The hihi - a songbird which boasts extra large testicles - is among the avians competing to be crowned New Zealand

Songbird with extra large testicles in the running to be named New Zealand’s bird of the year

A songbird which boasts extra large testicles is among the avians competing to be crowned New Zealand’s Bird of the Year after it was endorsed by a local sex shop.

The hihi, also known as the stitchbird, is a medium-sized songbird that inhabits the mature native forest of some of New Zealand‘s smaller islands.

According to New Zealand Birds Online, the hihi has the notable distinction of having testicles ‘four times larger than expected’ based on its body size.

Its sizeable scrotum was just one of the attributes that attracted the support of the Adult Toy Megastore, which nominated the hihi in the country’s much-loved annual competition.

The hihi - a songbird which boasts extra large testicles - is among the avians competing to be crowned New Zealand's Bird of the Year after it was endorsed by a local sex shop [File photo]

The hihi – a songbird which boasts extra large testicles – is among the avians competing to be crowned New Zealand’s Bird of the Year after it was endorsed by a local sex shop [File photo]

The company claimed the species ‘lead the sex positivity movement among songbirds,’ as they each have multiple sexual partners, The Independent reported.  

The polyamorous partnerships – unusual among birds – is the reason for the hihi’s larger loins as more sperm is required to mate with multiple females. 

The competition, which closes on Sunday, began six years ago as a way to raise awareness about New Zealand’s native birds – many of which are facing extinction. 

It has proved extremely popular with even the country’s top politicians wading into the debate. 

Prime Minister Jacinda Ardern has revealed that she favours the black petrel, while her deputy, Grant Robinson, is backing the hihi.

As of Friday, 25,000 nominations had been submitted, according to The Independent, with the toroa, also known as the Antipodean albatross, taking the lead.    

Prime Minister Jacinda Arden (pictured) has voiced support for the black petrel in this year's race to be named the country's Bird of the Year, while her deputy, Grant Robinson, is backing the hihi

Prime Minister Jacinda Arden (pictured) has voiced support for the black petrel in this year’s race to be named the country’s Bird of the Year, while her deputy, Grant Robinson, is backing the hihi

Pictured: A black petrel in flight. The seabird is Arden's favourite to be crowned this year's Bird of the Year [File photo]

Pictured: A black petrel in flight. The seabird is Arden’s favourite to be crowned this year’s Bird of the Year [File photo]

The toroa, also known as the Antipodean albatross, was in the lead as of Friday, The Independent reported [File photo]

The toroa, also known as the Antipodean albatross, was in the lead as of Friday, The Independent reported [File photo]

This year’s poll has not been without its controversies. Last week, the organisers Forest and Bird released a statement saying that 1,5000 illegal votes had been cast for the kiwi pukupuku, also known as the little-spotted kiwi.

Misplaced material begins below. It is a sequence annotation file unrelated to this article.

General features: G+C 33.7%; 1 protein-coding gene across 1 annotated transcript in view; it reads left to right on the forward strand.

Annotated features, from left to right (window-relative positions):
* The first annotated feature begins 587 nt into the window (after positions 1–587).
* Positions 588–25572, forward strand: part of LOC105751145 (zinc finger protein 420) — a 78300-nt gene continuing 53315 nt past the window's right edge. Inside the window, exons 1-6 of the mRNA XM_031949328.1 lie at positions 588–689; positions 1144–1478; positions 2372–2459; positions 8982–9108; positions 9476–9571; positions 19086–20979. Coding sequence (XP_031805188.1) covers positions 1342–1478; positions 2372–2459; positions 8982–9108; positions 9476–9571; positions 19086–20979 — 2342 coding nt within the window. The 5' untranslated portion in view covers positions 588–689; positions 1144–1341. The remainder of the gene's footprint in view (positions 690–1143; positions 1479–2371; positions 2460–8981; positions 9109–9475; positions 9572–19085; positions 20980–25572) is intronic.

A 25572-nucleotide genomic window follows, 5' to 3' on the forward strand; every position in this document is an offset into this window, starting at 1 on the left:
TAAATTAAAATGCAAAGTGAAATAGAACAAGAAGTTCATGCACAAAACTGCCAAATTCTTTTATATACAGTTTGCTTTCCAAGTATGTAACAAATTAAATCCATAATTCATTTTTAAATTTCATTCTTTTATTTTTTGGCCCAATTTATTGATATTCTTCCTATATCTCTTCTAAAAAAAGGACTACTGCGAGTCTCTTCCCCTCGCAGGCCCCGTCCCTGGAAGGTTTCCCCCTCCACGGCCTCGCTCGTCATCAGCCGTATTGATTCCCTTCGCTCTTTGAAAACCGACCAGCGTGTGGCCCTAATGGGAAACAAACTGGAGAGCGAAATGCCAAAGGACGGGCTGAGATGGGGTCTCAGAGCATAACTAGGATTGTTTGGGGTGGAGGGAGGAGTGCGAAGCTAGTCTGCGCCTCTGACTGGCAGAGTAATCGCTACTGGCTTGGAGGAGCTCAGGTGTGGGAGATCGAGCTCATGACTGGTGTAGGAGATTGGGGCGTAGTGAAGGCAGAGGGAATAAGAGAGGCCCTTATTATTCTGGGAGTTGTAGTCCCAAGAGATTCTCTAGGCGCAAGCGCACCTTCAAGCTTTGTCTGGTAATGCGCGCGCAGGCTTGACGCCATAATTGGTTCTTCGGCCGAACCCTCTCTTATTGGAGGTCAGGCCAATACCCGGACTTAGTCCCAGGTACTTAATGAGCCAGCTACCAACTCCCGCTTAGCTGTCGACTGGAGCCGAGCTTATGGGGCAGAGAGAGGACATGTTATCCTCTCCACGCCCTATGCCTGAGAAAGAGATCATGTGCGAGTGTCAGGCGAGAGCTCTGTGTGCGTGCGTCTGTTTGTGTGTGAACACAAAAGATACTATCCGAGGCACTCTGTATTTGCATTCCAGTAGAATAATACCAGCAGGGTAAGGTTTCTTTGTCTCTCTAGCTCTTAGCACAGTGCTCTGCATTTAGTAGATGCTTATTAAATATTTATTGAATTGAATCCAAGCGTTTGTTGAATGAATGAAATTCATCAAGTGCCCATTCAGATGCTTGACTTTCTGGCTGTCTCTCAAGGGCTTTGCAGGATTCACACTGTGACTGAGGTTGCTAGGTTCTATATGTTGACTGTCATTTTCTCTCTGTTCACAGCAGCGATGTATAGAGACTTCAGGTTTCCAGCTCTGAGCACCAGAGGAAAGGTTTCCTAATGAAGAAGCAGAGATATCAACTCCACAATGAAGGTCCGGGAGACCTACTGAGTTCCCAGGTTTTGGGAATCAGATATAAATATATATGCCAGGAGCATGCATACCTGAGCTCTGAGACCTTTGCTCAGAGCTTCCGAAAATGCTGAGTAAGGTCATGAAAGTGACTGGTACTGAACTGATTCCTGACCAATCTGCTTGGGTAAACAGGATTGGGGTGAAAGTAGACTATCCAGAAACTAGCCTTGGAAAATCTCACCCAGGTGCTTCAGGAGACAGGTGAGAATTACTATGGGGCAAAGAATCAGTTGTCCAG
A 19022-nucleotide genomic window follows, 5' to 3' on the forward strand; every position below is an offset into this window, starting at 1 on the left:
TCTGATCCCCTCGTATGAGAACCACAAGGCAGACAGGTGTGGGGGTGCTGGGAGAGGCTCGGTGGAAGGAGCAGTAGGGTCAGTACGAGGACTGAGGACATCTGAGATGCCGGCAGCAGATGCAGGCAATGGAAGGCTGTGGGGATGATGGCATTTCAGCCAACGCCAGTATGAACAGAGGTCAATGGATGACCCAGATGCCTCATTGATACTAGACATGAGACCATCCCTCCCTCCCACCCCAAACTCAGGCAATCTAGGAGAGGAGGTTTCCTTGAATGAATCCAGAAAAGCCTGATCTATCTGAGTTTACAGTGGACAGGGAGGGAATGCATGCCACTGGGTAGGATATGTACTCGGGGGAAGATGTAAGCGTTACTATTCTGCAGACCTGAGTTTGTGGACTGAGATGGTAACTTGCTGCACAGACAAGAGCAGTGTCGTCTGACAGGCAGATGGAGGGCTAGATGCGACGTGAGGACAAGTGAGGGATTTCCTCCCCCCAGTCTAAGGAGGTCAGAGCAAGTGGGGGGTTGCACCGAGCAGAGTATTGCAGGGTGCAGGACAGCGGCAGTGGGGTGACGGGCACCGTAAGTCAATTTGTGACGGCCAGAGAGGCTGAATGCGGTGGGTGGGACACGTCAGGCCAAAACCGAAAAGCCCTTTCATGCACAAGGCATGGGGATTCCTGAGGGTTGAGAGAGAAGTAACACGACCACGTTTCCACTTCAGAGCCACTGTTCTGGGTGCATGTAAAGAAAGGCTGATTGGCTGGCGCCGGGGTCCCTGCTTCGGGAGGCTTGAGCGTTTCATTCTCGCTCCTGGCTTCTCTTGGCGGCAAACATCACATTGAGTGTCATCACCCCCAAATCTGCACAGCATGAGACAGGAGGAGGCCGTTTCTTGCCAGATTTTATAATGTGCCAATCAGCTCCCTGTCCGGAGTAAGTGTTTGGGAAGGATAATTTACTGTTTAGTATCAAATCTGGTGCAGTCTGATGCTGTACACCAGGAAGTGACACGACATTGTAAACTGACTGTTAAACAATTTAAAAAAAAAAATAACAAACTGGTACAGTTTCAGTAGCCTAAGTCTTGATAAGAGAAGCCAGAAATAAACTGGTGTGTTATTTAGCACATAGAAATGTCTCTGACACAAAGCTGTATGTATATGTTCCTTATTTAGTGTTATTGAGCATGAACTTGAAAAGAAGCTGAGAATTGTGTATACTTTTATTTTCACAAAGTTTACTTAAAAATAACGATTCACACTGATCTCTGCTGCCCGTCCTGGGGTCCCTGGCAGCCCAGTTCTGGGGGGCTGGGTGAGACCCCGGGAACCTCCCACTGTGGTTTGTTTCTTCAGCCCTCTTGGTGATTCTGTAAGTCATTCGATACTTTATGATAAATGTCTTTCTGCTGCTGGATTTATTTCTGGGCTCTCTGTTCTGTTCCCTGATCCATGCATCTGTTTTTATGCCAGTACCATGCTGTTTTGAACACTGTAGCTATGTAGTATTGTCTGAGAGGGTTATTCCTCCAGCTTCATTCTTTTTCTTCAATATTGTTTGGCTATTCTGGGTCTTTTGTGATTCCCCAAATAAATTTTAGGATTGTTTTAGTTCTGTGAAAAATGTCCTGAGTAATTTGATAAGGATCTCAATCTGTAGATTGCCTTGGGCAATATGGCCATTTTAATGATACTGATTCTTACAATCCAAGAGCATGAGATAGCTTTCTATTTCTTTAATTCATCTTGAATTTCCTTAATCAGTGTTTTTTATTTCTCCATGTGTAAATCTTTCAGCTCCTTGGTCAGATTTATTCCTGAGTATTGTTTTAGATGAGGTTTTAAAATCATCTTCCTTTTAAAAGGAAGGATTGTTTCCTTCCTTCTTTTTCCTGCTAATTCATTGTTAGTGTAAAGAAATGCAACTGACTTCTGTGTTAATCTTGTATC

The votes were all found to have come from the same IP address.

‘It’s lucky we spotted this little kiwi trying to sneak in an extra 1,500 votes under the cover of darkness!’ Laura Keown, the spokesperson for Bird of the Year, said.

‘But they’ll have to play by the rules like all of the other birds to win the competition.’

The manager of the kiwi pukupuku campaign, Emma Rawson, slammed the attempt by some to use nefarious means to secure victory for the bird, saying: ‘voter fraud is not the kiwi way.’

The bird – an unofficial emblem for New Zealand – represented the country’s ‘values of democracy, fairness, equality and honesty,’ Rawson said. 

According to the New Zealand Bird of the Year website, some 75% of the country’s land birds and 90% of seabirds are at risk of extinction.  

The hihi, for example, is thought to number no more than 2,000 after significant conservation efforts, according to New Zealand Birds Online.  

Last year, the hoiho, which live and breed only in New Zealand was named the winner. The penguin’s name means ‘noisy’ in the Māori language. 

Last week, the organisers Forest and Bird released a statement saying that 1,5000 illegal votes had been cast for the kiwi pukupuku, also known as the little-spotted kiwi, all from the same IP address [File photo]

Last week, the organisers Forest and Bird released a statement saying that 1,5000 illegal votes had been cast for the kiwi pukupuku, also known as the little-spotted kiwi, all from the same IP address [File photo]

Last, year the hoiho, which live and breed only in New Zealand was named the winner. The penguin's name means 'noisy' in the M¿ori language [File photo]

Last, year the hoiho, which live and breed only in New Zealand was named the winner. The penguin’s name means ‘noisy’ in the Māori language [File photo]

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